Winter and Christmas provide some new winter teen job options. This is especially true when you are wanting to work for an employer. And, there are many places that ARE hiring even as you hear stories in the media that it's tough to find a job. Even if that's true in your area, there are still plenty of opportunities if you stick to a job search. Here are some ideas on where to look:

  • Holiday or Christmas stores. In our area, there are specialty stores that exist only for the holiday. They have names like "Christmas Express" and "Holiday Superstore." (Yes, they are in the same place as the ones that were there fore Halloween!)
  • At a mall or other store being a helper to Santa. Parents and little kids still love to tell Santa what they want and have their pictures taken. And Santa needs lots of help to get the kids through the line...usually dressed as elves.
  • In a seasonal business such as a Christmas tree lot or the garden center of a retailer (such as Home Depot or Wal-Mart) where they are selling trees and other decorations.
  • For a year-round retailer that hires more staff for the season. This could be a discount retailer, a restaurant or a local toy store. Even with the economy, sales for the holiday season are predicted to be slightly higher than in 2007. And someone needs to help those customers (and feed them when they are hungry!)

As with any job search, you need to apply looking like you could start working right then. Make your best impression. You might also need to be persistent by applying at several different places. Don't let that discourage you. And, don't be afraid to follow up.

Some retailers are hiring very little at the beginning of the season until they see what they really need. And some may find that early hires just aren't working out. Either way, there will be jobs available throughout the season, so be sure to keep your eyes open.

What places are hiring for winter teen jobs in your area?



Ask the Editor!

Here's where I answer your questions. Mindy writes that she is only 11 years old but wants her own money. What jobs are available to her? Here's the advice:

Congratulations on wanting to make your own money! I know there are lots of things that would be GREAT to have and sometimes your parents just can't buy it for you. Earning your own money can help you get some of those things - plus it can help you save up for bigger stuff and presents for others.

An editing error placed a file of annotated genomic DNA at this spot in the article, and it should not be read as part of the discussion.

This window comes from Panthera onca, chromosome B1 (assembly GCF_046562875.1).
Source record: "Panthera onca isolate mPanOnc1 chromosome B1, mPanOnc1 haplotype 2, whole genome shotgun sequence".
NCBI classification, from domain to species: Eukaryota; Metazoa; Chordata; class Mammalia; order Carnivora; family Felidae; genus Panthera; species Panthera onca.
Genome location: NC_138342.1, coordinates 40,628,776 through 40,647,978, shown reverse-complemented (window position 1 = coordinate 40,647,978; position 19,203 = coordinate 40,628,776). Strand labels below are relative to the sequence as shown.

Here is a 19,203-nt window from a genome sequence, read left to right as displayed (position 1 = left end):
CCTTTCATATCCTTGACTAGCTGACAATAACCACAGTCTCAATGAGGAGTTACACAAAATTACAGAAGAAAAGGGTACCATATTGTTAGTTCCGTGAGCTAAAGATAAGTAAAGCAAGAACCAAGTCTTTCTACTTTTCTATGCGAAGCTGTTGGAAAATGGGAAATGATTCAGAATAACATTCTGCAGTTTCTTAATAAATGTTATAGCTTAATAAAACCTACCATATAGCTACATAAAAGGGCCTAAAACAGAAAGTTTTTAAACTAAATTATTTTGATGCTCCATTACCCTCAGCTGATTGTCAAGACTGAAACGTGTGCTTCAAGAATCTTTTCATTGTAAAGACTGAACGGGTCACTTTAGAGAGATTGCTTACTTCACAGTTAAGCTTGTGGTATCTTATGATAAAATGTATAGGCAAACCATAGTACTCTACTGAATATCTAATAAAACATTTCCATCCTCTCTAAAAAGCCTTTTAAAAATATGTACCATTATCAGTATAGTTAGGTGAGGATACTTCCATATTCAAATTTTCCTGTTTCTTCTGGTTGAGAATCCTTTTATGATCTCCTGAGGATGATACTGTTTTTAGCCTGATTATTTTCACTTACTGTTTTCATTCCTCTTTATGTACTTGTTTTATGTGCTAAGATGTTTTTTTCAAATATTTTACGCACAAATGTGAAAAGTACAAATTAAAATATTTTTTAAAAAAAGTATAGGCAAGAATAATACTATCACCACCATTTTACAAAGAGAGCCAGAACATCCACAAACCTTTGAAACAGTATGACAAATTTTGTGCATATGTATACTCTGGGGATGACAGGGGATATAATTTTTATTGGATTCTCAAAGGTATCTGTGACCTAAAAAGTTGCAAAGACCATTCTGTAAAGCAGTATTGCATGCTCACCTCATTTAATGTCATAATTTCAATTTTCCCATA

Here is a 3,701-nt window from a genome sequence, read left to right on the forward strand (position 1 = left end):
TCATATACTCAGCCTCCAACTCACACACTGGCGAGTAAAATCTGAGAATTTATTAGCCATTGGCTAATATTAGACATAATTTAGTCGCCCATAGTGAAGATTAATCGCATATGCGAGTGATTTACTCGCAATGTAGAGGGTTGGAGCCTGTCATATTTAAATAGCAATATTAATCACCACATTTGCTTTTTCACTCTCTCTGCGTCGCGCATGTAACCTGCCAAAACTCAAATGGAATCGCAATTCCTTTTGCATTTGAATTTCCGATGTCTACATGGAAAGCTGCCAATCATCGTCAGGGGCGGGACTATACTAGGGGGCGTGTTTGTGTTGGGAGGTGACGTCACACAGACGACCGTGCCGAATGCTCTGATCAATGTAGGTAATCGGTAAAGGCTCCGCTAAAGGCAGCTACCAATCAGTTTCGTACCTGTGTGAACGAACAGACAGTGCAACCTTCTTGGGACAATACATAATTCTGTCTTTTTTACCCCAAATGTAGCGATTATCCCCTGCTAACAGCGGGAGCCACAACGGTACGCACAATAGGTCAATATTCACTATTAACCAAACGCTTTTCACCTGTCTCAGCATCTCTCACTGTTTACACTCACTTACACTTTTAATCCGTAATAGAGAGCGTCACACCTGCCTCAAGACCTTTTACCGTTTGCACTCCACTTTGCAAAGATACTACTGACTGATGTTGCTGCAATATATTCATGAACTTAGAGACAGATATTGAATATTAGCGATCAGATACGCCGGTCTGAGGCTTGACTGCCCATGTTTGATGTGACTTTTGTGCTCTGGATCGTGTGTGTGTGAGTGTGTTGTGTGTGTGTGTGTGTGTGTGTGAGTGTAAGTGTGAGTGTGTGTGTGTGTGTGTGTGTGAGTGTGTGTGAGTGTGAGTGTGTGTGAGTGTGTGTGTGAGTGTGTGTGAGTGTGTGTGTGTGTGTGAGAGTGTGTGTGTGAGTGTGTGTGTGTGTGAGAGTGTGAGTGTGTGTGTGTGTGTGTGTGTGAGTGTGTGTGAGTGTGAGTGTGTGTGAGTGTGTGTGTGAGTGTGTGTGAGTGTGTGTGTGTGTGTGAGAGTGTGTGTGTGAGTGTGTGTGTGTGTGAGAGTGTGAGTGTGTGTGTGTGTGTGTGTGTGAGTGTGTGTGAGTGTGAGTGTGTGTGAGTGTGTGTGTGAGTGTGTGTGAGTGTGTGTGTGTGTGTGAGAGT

At 11 years old, you are going to have to get creative. You are too young to work for someone else (unless your parents have a business you can help out in) and even too young to babysit. What does that leave you with? Lots of options.

What can you do really well? Are you really good at math, science or reading? You could tutor younger kids after school to make money. Or are you best at sports - swimming, soccer, volleyball? You could teach other kids the basic skills and help them improve.

If you teaching or tutoring is not your area, can you make something and sell it? It can be anything from baked goods (some of the best cookies I have ever had come from kids!) to crafts to artwork. Or is there work you can do in your neighborhood such as cleaning cars or yards (or shoveling snow in the winter if you live in that type of area)?

Make a list of everything you can do to make money and then start narrowing it down to what will work for you and your parents. You might even consider doing a couple of different things, but don't stretch yourself too thin. You still need to have time for homework, any household chores and time to play!

To get your question considered (about tween jobs or any other topics), contact me here.



Coming soon...
the next issue of The Money Messenger

December's issue will focus on getting ready for the new year, including feature articles on reviewing allowance and chore programs and kid and teen job ideas for the rest of winter.

PLUS, watch for new free reports on the site or in your email as bonuses for subscribers.



Comments or suggestions?

If you have any comments or suggestions for future newsletters, please let me know. I want to be sure that this newsletter meets your needs. Feel free to provide your comments using this contact form.